In the latest update on cannabis cultivation regulations currently in the works, the Calaveras County Board of Supervisors in a study session on Tuesday voiced majority approval for establishing a county department of cannabis control. The study session was regarding an ordinance to require background checks for owners of cannabis businesses and their employees.

Introduced by District 5 Supervisor Ben Stopper, the idea of a centralized cannabis department would be to reduce strain on the various county departments involved in regulating production of the crop.

Housed under the county administrative office, the department would expeditiously facilitate background checks, process applications, and help inspect grow sites, Stopper said. It would serve as the location for prospective growers to file applications, and its staff would help guide individuals through the application process, he said.

“If you need a grading permit or let’s say anything to do with the planning department when it comes to zoning or questions that apply, they would direct you to the department that facilitates those services, but they would also be doing the inspections, possibly working with the other departments that apply,” Stopper said.

The board polled 3-2 on directing staff to draft a cannabis department into the background check ordinance, with the two opposing votes from District 4 Supervisor Dennis Mills and District 1 Supervisor Gary Tofanelli.

Tofanelli and Mills said that forming a new department at this point would be putting the cart before the horse.

“The formation of this department is a singular act that will take the expertise of staff to pull that together,” Mills said. “I don’t know where (the ordinance) fits in the realm of a department that we don’t understand what it’s going to be, where it’s going to be, how it’s going to be funded, staffing, any piece of that, so it’s like we’ve got this ambiguous ball we’re looking at here, and we’re trying to shove stuff into it …”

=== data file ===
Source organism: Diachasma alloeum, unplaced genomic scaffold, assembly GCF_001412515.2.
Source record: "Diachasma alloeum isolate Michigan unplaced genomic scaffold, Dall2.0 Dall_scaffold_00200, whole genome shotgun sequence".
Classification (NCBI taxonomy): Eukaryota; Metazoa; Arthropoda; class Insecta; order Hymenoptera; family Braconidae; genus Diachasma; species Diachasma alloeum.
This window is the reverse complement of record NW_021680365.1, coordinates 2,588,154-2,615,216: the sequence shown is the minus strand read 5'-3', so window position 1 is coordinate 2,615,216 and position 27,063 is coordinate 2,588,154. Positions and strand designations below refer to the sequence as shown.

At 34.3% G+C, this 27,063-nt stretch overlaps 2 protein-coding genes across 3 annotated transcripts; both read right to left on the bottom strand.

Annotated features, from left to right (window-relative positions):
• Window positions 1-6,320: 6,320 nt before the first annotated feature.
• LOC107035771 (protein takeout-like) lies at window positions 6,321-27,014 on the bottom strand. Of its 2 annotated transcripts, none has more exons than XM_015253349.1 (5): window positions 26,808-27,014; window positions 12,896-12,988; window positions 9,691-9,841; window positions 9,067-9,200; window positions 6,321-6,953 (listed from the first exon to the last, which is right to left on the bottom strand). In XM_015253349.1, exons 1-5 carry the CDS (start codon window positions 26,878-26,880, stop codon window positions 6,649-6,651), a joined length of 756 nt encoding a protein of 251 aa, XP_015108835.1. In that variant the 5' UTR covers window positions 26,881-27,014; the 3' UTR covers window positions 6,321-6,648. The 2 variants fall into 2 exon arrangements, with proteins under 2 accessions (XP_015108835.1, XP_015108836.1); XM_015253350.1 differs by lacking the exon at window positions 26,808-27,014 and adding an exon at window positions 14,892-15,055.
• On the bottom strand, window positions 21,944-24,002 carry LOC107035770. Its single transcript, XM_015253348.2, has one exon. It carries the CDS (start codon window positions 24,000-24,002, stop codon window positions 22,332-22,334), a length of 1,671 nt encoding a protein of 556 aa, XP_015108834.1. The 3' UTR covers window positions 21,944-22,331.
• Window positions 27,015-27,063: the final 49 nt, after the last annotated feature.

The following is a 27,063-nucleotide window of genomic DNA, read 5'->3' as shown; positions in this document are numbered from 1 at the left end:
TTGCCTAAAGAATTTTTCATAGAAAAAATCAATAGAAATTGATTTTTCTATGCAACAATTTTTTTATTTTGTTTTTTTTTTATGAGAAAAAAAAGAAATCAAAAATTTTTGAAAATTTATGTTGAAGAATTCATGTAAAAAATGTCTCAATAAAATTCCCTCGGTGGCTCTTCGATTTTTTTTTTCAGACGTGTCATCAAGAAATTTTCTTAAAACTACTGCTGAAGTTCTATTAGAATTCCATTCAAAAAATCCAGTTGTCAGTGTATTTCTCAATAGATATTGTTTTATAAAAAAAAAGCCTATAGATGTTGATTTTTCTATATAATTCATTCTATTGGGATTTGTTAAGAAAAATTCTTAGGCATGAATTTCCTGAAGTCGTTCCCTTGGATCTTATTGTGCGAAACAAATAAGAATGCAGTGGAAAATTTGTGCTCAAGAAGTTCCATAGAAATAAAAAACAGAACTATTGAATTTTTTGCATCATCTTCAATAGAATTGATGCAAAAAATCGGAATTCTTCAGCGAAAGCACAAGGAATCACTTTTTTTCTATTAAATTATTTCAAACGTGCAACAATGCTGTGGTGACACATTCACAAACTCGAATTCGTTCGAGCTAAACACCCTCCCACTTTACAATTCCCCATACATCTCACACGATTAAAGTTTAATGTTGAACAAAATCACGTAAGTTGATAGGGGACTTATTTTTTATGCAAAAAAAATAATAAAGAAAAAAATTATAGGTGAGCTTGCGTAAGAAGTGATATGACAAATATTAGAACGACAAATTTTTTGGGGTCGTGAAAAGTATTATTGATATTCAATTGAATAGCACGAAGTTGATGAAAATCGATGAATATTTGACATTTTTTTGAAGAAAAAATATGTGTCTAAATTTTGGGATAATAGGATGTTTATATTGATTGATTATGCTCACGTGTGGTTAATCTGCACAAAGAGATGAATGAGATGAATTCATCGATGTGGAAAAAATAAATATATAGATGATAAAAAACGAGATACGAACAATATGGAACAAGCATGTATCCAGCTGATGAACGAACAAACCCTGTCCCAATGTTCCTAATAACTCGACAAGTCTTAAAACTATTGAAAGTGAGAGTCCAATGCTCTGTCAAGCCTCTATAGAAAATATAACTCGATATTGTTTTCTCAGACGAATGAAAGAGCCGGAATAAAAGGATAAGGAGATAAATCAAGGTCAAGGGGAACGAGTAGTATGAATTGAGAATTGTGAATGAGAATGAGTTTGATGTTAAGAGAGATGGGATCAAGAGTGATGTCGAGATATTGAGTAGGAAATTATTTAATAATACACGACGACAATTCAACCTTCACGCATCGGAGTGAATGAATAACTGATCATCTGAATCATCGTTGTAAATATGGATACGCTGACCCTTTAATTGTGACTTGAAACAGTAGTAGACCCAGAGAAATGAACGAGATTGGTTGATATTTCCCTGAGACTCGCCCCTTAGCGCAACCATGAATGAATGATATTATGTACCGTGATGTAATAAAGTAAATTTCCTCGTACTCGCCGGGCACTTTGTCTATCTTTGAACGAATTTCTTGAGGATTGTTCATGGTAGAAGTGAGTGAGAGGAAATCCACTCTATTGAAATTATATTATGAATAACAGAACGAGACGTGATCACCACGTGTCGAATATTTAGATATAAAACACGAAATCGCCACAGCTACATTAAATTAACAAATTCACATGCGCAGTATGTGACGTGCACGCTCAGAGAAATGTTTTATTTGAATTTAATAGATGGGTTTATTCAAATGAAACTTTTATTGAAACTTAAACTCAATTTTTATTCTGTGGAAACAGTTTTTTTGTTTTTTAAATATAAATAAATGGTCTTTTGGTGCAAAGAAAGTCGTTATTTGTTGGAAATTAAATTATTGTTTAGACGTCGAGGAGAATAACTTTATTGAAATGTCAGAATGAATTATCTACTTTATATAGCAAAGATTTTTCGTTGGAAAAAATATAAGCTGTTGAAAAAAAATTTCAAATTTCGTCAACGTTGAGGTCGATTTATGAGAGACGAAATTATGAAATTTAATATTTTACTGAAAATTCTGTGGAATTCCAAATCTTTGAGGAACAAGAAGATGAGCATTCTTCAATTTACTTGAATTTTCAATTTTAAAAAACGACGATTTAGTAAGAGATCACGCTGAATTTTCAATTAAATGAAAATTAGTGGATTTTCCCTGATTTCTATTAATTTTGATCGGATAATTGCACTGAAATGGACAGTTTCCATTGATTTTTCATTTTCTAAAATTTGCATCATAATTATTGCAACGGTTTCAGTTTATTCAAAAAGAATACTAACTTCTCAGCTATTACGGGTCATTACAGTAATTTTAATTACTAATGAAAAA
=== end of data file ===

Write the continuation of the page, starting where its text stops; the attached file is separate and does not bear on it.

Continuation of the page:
District 2 Supervisor Jack Garamendi argued that “this is a study session to give guidance,” and that the administrative office would figure out the components necessary to create the department and then present its details to the board at a later date.

Supervisors explored the possibility that the number of applications to be processed at one time as originally discussed may be increased from 25, given the formation of the department.

That was a number settled on based on discussions with staff on what would be an appropriate amount with current staff levels in various departments, Stopper said.

There was consensus among supervisors that background checks were necessary.

“Does everybody need to be a saint to work in the garden? Probably not, but we also don’t want them to be an axe murderer,” Garamendi said.

Under the proposed ordinance, an employee or employer would receive a Commercial Cannabis Clearance Badge from the county after passing a background check.

The board voiced approval to go with recommendations made by the sheriff and the district attorney to craft the ordinance’s list of requirements.

Defending the requirements, District Attorney Barbara Yook said at the meeting that two of the “most horrendous” cases where the DA and SO had to intervene during the Urgency Ordinance occurred with legal growers being victims of crimes from outside hires, or “trimmigrants.”